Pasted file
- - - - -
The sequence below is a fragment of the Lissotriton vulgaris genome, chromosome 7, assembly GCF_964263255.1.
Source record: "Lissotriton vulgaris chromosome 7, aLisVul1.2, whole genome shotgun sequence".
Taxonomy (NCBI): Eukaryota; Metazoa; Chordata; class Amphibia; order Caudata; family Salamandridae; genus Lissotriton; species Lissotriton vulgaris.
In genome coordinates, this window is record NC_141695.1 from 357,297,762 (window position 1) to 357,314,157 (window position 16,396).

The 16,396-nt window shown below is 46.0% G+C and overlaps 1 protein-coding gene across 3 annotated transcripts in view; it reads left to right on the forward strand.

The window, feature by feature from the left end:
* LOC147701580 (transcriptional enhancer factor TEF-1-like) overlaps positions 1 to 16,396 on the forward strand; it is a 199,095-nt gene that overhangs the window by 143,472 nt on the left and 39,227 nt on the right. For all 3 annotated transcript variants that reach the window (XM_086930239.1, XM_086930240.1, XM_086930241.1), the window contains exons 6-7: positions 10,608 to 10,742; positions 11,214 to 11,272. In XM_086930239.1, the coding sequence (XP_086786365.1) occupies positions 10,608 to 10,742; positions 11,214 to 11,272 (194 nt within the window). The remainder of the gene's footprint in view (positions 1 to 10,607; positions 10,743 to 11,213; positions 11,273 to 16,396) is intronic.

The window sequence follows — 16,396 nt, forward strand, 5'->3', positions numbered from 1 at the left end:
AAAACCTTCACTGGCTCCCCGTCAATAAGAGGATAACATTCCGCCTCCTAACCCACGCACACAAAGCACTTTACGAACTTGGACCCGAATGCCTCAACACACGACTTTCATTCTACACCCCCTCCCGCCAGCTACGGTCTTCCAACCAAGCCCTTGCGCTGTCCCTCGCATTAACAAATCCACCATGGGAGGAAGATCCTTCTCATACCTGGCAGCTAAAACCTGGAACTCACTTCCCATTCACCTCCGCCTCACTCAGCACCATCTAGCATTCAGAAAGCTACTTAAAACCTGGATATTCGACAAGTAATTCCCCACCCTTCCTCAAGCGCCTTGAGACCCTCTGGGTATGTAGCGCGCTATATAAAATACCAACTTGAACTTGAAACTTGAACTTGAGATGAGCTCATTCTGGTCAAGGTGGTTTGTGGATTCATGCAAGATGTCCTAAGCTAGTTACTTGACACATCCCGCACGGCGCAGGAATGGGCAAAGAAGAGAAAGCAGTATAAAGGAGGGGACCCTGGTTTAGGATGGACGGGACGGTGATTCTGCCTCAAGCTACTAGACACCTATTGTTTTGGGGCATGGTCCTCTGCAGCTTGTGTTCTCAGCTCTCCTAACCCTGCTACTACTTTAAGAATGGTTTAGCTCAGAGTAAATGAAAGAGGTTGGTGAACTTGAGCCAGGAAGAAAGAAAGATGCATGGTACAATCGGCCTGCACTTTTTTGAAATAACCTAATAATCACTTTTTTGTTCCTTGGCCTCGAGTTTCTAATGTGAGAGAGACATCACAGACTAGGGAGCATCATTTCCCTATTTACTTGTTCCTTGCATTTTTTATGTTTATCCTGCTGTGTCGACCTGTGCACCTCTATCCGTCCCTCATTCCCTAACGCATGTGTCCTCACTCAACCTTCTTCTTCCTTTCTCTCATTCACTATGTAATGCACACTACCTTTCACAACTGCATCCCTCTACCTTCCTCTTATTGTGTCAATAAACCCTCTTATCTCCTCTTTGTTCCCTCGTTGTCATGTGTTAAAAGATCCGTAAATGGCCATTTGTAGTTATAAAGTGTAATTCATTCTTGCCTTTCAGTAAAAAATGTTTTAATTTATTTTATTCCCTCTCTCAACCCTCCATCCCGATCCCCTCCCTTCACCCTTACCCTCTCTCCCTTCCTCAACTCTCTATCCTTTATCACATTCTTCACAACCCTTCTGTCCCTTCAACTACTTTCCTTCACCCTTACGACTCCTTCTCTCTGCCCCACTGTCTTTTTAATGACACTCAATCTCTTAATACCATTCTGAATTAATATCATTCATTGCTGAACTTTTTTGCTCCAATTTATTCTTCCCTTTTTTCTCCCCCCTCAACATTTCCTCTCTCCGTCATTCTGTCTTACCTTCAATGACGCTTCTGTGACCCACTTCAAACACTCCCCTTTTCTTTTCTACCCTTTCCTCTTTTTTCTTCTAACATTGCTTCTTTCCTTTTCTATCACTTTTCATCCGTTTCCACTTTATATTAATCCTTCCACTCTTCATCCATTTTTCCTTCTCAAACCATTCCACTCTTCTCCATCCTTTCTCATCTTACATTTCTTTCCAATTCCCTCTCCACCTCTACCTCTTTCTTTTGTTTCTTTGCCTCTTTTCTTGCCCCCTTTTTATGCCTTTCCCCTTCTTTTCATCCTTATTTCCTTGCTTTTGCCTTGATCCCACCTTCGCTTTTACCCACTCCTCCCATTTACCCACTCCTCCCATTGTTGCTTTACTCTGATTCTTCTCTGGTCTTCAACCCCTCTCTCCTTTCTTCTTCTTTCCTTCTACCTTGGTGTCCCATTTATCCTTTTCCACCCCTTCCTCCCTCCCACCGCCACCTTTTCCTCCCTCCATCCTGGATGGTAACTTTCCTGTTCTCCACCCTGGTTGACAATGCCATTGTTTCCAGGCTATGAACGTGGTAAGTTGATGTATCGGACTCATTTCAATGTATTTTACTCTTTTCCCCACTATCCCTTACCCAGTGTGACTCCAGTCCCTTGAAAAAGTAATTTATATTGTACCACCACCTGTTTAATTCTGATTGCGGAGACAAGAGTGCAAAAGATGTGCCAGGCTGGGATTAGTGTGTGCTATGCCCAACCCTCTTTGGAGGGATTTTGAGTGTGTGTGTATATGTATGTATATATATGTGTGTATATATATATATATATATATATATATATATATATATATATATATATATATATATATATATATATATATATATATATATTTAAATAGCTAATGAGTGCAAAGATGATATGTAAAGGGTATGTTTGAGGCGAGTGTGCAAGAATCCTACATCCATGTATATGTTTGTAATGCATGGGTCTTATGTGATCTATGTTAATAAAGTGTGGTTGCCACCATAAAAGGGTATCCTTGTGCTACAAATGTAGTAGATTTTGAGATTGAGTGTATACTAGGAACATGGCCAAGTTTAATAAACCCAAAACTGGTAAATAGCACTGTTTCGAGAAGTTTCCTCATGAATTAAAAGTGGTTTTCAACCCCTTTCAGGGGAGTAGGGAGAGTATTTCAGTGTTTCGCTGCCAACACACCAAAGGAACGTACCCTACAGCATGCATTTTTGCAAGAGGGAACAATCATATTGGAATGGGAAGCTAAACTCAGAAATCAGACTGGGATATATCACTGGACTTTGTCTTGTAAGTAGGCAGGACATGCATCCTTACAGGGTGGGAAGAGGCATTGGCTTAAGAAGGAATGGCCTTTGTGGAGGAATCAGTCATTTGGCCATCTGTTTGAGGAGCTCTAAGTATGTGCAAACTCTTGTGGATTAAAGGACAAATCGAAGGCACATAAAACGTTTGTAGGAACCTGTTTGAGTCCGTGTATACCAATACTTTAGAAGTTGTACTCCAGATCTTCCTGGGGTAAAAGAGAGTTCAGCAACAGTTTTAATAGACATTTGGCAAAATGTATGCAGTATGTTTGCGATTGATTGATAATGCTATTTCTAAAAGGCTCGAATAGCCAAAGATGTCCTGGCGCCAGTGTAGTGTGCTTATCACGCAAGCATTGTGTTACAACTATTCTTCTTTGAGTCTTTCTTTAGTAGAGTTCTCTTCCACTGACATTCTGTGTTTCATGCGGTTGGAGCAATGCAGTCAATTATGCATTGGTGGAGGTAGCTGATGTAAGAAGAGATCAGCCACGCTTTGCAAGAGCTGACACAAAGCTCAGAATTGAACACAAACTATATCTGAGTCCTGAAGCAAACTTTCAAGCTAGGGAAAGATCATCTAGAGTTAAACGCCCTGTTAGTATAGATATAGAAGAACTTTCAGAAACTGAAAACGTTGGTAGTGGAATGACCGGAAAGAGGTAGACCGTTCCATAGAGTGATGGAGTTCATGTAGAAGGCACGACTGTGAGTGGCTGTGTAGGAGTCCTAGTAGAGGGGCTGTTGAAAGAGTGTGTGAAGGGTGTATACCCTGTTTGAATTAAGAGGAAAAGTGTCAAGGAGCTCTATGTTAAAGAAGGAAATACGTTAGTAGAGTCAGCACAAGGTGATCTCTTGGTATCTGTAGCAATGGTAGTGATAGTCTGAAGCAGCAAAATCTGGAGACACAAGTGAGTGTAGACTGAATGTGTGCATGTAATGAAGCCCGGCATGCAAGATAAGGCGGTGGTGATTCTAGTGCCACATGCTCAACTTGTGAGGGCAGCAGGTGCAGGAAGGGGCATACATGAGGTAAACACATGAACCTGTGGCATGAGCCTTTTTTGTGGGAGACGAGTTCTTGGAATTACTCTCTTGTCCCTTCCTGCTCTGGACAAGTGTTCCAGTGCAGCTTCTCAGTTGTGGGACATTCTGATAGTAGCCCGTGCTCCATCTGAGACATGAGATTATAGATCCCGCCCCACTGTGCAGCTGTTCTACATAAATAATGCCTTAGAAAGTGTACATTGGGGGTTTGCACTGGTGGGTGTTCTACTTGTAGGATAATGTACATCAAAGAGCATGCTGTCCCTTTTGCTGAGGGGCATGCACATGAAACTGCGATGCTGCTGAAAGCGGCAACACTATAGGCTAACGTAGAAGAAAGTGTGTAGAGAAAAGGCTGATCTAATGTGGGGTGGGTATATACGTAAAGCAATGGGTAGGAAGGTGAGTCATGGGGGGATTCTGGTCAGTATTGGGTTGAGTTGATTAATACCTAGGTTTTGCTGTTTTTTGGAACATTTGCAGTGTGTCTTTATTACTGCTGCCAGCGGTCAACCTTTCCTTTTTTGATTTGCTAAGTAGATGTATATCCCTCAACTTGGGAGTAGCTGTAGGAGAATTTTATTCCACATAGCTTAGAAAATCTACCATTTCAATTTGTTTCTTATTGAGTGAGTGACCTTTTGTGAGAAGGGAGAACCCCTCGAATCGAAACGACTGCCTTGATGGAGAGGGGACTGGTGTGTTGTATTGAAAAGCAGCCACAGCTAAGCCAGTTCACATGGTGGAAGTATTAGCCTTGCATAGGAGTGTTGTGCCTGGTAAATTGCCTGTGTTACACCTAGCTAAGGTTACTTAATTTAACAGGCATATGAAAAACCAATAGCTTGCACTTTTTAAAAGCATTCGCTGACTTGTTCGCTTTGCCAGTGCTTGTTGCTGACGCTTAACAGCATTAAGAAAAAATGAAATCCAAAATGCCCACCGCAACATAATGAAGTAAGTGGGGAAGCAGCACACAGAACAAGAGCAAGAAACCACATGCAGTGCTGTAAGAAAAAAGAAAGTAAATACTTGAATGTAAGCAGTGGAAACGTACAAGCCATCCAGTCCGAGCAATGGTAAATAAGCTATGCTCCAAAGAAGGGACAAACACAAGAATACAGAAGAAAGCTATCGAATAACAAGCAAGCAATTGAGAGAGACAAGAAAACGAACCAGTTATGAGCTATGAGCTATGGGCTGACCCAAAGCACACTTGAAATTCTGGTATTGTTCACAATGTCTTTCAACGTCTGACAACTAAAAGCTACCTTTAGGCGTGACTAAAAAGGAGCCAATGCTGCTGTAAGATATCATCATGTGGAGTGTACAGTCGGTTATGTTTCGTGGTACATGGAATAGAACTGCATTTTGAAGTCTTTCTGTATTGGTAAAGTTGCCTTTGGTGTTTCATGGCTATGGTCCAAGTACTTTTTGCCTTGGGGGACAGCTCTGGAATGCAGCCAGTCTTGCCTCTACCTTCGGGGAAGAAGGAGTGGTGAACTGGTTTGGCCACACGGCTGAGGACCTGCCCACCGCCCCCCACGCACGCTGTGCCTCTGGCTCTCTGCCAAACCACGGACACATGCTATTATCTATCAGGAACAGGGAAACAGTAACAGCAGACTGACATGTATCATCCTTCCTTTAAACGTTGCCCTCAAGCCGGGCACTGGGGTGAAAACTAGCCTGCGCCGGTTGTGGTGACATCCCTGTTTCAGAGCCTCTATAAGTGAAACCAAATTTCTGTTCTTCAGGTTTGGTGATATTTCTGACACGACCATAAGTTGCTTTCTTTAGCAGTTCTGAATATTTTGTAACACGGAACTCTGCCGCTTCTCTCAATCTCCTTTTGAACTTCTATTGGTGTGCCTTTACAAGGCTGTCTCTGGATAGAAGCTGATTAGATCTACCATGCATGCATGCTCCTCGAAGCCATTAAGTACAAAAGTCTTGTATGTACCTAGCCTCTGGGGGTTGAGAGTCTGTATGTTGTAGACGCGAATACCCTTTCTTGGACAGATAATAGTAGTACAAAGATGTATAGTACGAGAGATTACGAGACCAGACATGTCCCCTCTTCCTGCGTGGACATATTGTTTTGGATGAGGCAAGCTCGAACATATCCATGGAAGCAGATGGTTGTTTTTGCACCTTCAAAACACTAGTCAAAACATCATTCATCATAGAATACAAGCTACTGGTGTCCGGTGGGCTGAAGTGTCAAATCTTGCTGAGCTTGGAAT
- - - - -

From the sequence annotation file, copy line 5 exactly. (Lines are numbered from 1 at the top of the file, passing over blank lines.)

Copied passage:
The 16,396-nt window shown below is 46.0% G+C and overlaps 1 protein-coding gene across 3 annotated transcripts in view; it reads left to right on the forward strand.